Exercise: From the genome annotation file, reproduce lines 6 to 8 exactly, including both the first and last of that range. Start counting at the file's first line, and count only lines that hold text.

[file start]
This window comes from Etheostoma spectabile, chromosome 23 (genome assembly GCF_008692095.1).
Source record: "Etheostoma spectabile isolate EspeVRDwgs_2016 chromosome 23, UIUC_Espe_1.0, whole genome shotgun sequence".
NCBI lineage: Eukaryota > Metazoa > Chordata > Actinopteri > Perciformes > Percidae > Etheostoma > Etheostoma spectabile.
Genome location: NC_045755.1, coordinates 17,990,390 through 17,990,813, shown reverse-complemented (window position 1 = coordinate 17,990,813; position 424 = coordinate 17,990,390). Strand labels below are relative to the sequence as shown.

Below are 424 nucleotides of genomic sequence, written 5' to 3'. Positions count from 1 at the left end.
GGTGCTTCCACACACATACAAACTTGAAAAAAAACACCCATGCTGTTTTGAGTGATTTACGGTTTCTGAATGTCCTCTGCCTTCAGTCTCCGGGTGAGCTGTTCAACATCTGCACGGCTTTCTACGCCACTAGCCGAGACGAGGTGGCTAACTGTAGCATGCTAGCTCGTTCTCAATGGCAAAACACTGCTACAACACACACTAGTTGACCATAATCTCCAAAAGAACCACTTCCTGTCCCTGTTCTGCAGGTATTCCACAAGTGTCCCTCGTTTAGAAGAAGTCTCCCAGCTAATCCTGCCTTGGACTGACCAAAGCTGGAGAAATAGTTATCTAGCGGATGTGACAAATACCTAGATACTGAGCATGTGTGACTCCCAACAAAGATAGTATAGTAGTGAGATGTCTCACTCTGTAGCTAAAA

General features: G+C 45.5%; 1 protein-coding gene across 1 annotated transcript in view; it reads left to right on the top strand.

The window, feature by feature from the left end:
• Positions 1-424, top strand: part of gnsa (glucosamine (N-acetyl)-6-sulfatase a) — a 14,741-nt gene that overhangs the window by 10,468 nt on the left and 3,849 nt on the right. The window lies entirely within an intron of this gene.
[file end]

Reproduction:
GGTGCTTCCACACACATACAAACTTGAAAAAAAACACCCATGCTGTTTTGAGTGATTTACGGTTTCTGAATGTCCTCTGCCTTCAGTCTCCGGGTGAGCTGTTCAACATCTGCACGGCTTTCTACGCCACTAGCCGAGACGAGGTGGCTAACTGTAGCATGCTAGCTCGTTCTCAATGGCAAAACACTGCTACAACACACACTAGTTGACCATAATCTCCAAAAGAACCACTTCCTGTCCCTGTTCTGCAGGTATTCCACAAGTGTCCCTCGTTTAGAAGAAGTCTCCCAGCTAATCCTGCCTTGGACTGACCAAAGCTGGAGAAATAGTTATCTAGCGGATGTGACAAATACCTAGATACTGAGCATGTGTGACTCCCAACAAAGATAGTATAGTAGTGAGATGTCTCACTCTGTAGCTAAAA

General features: G+C 45.5%; 1 protein-coding gene across 1 annotated transcript in view; it reads left to right on the top strand.

The window, feature by feature from the left end: